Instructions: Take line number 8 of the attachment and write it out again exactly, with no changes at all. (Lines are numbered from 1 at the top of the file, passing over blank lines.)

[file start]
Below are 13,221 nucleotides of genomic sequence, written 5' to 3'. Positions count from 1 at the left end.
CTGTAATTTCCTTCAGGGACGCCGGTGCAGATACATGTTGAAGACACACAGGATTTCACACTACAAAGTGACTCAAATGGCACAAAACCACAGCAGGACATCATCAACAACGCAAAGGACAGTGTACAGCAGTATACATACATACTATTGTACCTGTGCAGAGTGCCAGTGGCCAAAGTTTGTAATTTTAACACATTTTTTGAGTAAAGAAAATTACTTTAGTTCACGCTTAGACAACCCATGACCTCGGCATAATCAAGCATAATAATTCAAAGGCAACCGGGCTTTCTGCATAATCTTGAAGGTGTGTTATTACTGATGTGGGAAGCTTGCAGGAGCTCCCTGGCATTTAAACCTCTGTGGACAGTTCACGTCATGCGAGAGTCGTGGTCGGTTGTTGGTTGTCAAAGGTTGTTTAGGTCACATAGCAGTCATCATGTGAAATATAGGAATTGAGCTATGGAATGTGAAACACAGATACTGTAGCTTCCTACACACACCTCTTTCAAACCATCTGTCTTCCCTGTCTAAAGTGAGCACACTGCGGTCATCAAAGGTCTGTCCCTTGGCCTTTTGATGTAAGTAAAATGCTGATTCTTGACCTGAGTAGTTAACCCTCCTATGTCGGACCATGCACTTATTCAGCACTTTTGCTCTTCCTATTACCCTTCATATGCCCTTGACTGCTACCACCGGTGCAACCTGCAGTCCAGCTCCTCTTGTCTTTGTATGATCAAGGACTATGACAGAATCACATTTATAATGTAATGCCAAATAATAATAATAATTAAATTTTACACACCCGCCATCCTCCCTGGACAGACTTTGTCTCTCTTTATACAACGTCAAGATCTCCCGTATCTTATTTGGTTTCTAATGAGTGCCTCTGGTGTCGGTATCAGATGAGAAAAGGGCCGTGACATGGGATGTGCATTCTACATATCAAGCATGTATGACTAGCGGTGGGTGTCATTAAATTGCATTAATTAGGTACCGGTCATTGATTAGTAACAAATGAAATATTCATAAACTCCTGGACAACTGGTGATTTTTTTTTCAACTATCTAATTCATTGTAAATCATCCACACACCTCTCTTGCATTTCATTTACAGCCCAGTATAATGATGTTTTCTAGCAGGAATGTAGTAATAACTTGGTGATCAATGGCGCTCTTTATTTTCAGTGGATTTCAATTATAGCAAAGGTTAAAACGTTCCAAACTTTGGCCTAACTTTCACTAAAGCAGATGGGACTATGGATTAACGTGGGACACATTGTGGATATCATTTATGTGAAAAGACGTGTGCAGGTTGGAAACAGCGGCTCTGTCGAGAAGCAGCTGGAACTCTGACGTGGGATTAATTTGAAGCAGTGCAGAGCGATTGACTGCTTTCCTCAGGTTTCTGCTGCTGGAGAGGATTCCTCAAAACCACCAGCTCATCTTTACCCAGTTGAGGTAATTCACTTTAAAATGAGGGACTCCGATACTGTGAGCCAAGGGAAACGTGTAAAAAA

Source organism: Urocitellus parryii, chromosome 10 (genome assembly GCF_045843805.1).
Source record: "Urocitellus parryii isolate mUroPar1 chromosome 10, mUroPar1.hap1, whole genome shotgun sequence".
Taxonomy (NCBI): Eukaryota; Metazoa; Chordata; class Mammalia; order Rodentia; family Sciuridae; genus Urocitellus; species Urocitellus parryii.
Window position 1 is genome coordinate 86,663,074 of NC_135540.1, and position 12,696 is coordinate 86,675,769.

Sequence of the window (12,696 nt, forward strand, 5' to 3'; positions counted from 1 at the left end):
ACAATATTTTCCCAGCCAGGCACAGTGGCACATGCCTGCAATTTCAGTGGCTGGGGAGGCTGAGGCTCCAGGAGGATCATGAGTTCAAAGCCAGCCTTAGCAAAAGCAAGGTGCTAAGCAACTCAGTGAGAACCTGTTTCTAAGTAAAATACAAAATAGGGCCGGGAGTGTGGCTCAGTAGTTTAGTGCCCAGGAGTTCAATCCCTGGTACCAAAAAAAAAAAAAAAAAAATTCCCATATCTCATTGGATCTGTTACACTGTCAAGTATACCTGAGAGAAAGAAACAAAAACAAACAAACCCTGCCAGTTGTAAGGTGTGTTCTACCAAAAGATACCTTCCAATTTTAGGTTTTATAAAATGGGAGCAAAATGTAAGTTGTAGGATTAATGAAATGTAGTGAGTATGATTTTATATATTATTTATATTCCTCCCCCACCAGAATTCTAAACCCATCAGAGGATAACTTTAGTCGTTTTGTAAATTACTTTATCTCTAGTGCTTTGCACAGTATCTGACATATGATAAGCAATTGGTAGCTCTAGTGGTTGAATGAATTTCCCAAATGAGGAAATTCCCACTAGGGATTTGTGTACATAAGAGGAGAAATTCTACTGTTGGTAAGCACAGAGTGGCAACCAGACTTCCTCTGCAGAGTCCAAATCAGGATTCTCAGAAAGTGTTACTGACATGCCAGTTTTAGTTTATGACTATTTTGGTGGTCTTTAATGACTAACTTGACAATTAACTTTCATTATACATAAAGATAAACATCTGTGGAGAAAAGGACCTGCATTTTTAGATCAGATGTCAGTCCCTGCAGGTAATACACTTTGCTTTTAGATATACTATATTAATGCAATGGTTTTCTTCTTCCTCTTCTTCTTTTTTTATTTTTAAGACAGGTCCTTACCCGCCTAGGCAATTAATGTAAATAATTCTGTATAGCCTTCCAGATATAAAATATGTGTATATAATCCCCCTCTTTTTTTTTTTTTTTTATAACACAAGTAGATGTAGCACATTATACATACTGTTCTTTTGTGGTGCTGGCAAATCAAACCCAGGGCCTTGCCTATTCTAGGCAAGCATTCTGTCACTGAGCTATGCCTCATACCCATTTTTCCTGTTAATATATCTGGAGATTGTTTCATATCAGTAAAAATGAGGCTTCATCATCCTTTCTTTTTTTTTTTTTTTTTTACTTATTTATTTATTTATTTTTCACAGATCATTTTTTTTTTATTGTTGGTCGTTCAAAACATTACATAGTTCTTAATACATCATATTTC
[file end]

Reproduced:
ACAATATTTTCCCAGCCAGGCACAGTGGCACATGCCTGCAATTTCAGTGGCTGGGGAGGCTGAGGCTCCAGGAGGATCATGAGTTCAAAGCCAGCCTTAGCAAAAGCAAGGTGCTAAGCAACTCAGTGAGAACCTGTTTCTAAGTAAAATACAAAATAGGGCCGGGAGTGTGGCTCAGTAGTTTAGTGCCCAGGAGTTCAATCCCTGGTACCAAAAAAAAAAAAAAAAAAATTCCCATATCTCATTGGATCTGTTACACTGTCAAGTATACCTGAGAGAAAGAAACAAAAACAAACAAACCCTGCCAGTTGTAAGGTGTGTTCTACCAAAAGATACCTTCCAATTTTAGGTTTTATAAAATGGGAGCAAAATGTAAGTTGTAGGATTAATGAAATGTAGTGAGTATGATTTTATATATTATTTATATTCCTCCCCCACCAGAATTCTAAACCCATCAGAGGATAACTTTAGTCGTTTTGTAAATTACTTTATCTCTAGTGCTTTGCACAGTATCTGACATATGATAAGCAATTGGTAGCTCTAGTGGTTGAATGAATTTCCCAAATGAGGAAATTCCCACTAGGGATTTGTGTACATAAGAGGAGAAATTCTACTGTTGGTAAGCACAGAGTGGCAACCAGACTTCCTCTGCAGAGTCCAAATCAGGATTCTCAGAAAGTGTTACTGACATGCCAGTTTTAGTTTATGACTATTTTGGTGGTCTTTAATGACTAACTTGACAATTAACTTTCATTATACATAAAGATAAACATCTGTGGAGAAAAGGACCTGCATTTTTAGATCAGATGTCAGTCCCTGCAGGTAATACACTTTGCTTTTAGATATACTATATTAATGCAATGGTTTTCTTCTTCCTCTTCTTCTTTTTTTATTTTTAAGACAGGTCCTTACCCGCCTAGGCAATTAATGTAAATAATTCTGTATAGCCTTCCAGATATAAAATATGTGTATATAATCCCCCTCTTTTTTTTTTTTTTTTATAACACAAGTAGATGTAGCACATTATACATACTGTTCTTTTGTGGTGCTGGCAAATCAAACCCAGGGCCTTGCCTATTCTAGGCAAGCATTCTGTCACTGAGCTATGCCTCATACCCATTTTTCCTGTTAATATATCTGGAGATTGTTTCATATCAGTAAAAATGAGGCTTCATCATCCTTTCTTTTTTTTTTTTTTTTTTACTTATTTATTTATTTATTTTTCACAGATCATTTTTTTTTTATTGTTGGTCGTTCAAAACATTACATAGTTCTTAATACATCATATTTC